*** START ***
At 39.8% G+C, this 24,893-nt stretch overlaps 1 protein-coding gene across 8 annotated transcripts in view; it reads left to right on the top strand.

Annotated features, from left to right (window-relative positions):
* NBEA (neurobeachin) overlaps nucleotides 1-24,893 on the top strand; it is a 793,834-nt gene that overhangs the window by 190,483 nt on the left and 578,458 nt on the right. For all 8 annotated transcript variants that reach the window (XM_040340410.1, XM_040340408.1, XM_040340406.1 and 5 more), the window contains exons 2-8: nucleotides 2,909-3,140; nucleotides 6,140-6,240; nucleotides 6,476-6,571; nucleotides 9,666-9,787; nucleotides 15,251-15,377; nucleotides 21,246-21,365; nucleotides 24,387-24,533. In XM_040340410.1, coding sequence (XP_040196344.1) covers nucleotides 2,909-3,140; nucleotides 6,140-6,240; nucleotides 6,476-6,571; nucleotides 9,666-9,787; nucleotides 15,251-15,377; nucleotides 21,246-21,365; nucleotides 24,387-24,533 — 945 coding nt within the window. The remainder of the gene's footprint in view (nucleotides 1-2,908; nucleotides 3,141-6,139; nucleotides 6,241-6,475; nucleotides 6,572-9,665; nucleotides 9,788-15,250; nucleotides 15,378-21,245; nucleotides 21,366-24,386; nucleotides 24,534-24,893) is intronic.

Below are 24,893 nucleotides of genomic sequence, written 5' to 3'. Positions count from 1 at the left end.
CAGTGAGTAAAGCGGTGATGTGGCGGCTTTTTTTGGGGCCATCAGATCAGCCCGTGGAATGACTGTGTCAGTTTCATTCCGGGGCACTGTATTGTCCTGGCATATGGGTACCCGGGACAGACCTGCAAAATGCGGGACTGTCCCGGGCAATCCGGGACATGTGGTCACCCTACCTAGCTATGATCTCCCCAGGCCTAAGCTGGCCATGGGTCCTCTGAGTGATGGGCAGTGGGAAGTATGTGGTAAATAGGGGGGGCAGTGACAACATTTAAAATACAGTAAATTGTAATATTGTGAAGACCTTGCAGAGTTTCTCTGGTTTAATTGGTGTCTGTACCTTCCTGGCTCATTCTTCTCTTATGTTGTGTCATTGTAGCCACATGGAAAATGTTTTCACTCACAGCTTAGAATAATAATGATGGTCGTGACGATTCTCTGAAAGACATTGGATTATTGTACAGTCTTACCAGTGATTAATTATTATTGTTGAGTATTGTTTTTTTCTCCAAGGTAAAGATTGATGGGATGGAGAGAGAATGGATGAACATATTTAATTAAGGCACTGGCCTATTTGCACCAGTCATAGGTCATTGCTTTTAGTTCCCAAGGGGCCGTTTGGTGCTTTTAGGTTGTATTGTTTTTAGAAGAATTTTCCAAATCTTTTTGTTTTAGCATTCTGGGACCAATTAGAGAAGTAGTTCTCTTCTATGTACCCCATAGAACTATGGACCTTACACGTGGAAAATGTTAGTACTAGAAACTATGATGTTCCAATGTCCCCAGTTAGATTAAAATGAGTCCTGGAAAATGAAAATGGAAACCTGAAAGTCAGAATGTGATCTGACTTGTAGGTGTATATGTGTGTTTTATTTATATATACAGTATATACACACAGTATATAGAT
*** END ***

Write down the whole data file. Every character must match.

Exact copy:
At 39.8% G+C, this 24,893-nt stretch overlaps 1 protein-coding gene across 8 annotated transcripts in view; it reads left to right on the top strand.

Annotated features, from left to right (window-relative positions):
* NBEA (neurobeachin) overlaps nucleotides 1-24,893 on the top strand; it is a 793,834-nt gene that overhangs the window by 190,483 nt on the left and 578,458 nt on the right. For all 8 annotated transcript variants that reach the window (XM_040340410.1, XM_040340408.1, XM_040340406.1 and 5 more), the window contains exons 2-8: nucleotides 2,909-3,140; nucleotides 6,140-6,240; nucleotides 6,476-6,571; nucleotides 9,666-9,787; nucleotides 15,251-15,377; nucleotides 21,246-21,365; nucleotides 24,387-24,533. In XM_040340410.1, coding sequence (XP_040196344.1) covers nucleotides 2,909-3,140; nucleotides 6,140-6,240; nucleotides 6,476-6,571; nucleotides 9,666-9,787; nucleotides 15,251-15,377; nucleotides 21,246-21,365; nucleotides 24,387-24,533 — 945 coding nt within the window. The remainder of the gene's footprint in view (nucleotides 1-2,908; nucleotides 3,141-6,139; nucleotides 6,241-6,475; nucleotides 6,572-9,665; nucleotides 9,788-15,250; nucleotides 15,378-21,245; nucleotides 21,366-24,386; nucleotides 24,534-24,893) is intronic.

Below are 24,893 nucleotides of genomic sequence, written 5' to 3'. Positions count from 1 at the left end.
CAGTGAGTAAAGCGGTGATGTGGCGGCTTTTTTTGGGGCCATCAGATCAGCCCGTGGAATGACTGTGTCAGTTTCATTCCGGGGCACTGTATTGTCCTGGCATATGGGTACCCGGGACAGACCTGCAAAATGCGGGACTGTCCCGGGCAATCCGGGACATGTGGTCACCCTACCTAGCTATGATCTCCCCAGGCCTAAGCTGGCCATGGGTCCTCTGAGTGATGGGCAGTGGGAAGTATGTGGTAAATAGGGGGGGCAGTGACAACATTTAAAATACAGTAAATTGTAATATTGTGAAGACCTTGCAGAGTTTCTCTGGTTTAATTGGTGTCTGTACCTTCCTGGCTCATTCTTCTCTTATGTTGTGTCATTGTAGCCACATGGAAAATGTTTTCACTCACAGCTTAGAATAATAATGATGGTCGTGACGATTCTCTGAAAGACATTGGATTATTGTACAGTCTTACCAGTGATTAATTATTATTGTTGAGTATTGTTTTTTTCTCCAAGGTAAAGATTGATGGGATGGAGAGAGAATGGATGAACATATTTAATTAAGGCACTGGCCTATTTGCACCAGTCATAGGTCATTGCTTTTAGTTCCCAAGGGGCCGTTTGGTGCTTTTAGGTTGTATTGTTTTTAGAAGAATTTTCCAAATCTTTTTGTTTTAGCATTCTGGGACCAATTAGAGAAGTAGTTCTCTTCTATGTACCCCATAGAACTATGGACCTTACACGTGGAAAATGTTAGTACTAGAAACTATGATGTTCCAATGTCCCCAGTTAGATTAAAATGAGTCCTGGAAAATGAAAATGGAAACCTGAAAGTCAGAATGTGATCTGACTTGTAGGTGTATATGTGTGTTTTATTTATATATACAGTATATACACACAGTATATAGAT